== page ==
Asbestos Conference, Holland: The Polluter Pays 

report by Laurie Kazan-Allen



A two-day international asbestos symposium entitled The Polluter Pays was held in Amsterdam on May 13 & 14, 2004. Organized by the Committee for Dutch Asbestos Victims and held at the Free University, this bilingual event was the first international gathering on asbestos to be held in the Netherlands. Participation from European and American experts reflected the importance of this event while an exhibition of photographs of South African asbestos victims reinforced the message: asbestos is a killer. During the opening ceremony Bob Ruers, President of the Conference Committee, and Tinka de Bruin, President of the Committee for Asbestos Victims, discussed the epidemic of asbestos-related diseases currently raging in the Netherlands:

“In 2000, mesothelioma cases numbered 350 cases a year; whereas the latest prediction shows a peak of 490 victims to be expected in 2017… The Committee for Asbestos Victims has established that the use of and the exposure to asbestos, which were originally concentrated in a few sectors of industry, slowly but surely spread to almost the whole of society… (we have to ask) how far did this dispersion spread and to what extent does the polluter pay?”1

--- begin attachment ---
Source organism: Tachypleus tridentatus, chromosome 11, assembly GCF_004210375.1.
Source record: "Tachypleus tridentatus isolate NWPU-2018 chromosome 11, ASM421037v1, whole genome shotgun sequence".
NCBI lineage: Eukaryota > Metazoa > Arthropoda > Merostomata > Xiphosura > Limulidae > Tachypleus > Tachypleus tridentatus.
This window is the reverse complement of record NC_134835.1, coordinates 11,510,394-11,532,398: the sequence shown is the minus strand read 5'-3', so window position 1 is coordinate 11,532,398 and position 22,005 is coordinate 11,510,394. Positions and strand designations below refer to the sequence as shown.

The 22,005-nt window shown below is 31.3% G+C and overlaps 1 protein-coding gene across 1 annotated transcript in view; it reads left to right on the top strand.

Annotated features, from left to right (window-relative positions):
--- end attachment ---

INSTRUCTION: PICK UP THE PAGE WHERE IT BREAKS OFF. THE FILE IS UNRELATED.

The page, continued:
The objectives of the conference included a discussion of environmental asbestos pollution in the Netherlands and abroad, the identification of victims, the possibility of compensation for non-occupational exposure and the exchange of international experience. Support for the conference was expressed in a video message from the Secretary of State for the Ministry of Social Affairs and Employment, Dr. M. Rutte.

 Delegates at the Symposium


Kicking off the presentations, Laurie Kazan-Allen, Coordinator of the International Ban Asbestos Secretariat, described the current situation in which developed countries have banned or seriously restricted the use of asbestos while industrializing nations are increasing consumption with few, if any, safeguards to protect workers or the public. A series of photographs from Pakistan, India, Kazakhstan and Brazil illustrated the hazardous conditions in which workers are receiving potentially lethal exposures to asbestos. Having discussed the historical means by which asbestos producers have countered adverse publicity and protected the image of “the magic mineral,” Kazan-Allen surprised delegates by producing a copy of a document entitled The Situation in Holland, which was presented by Mr. A. R. Kolff van Oosterwijk at the International Conference of Asbestos Information Bodies in London in 1971. The four-page report reviewed the history of asbestos in Holland from 1934 and described the dangers of unfavorable publicity. Van Oosterwijk identified the growth in anti-asbestos sentiment amongst Dutch trade unions as a serious problem; trade unions have, he said: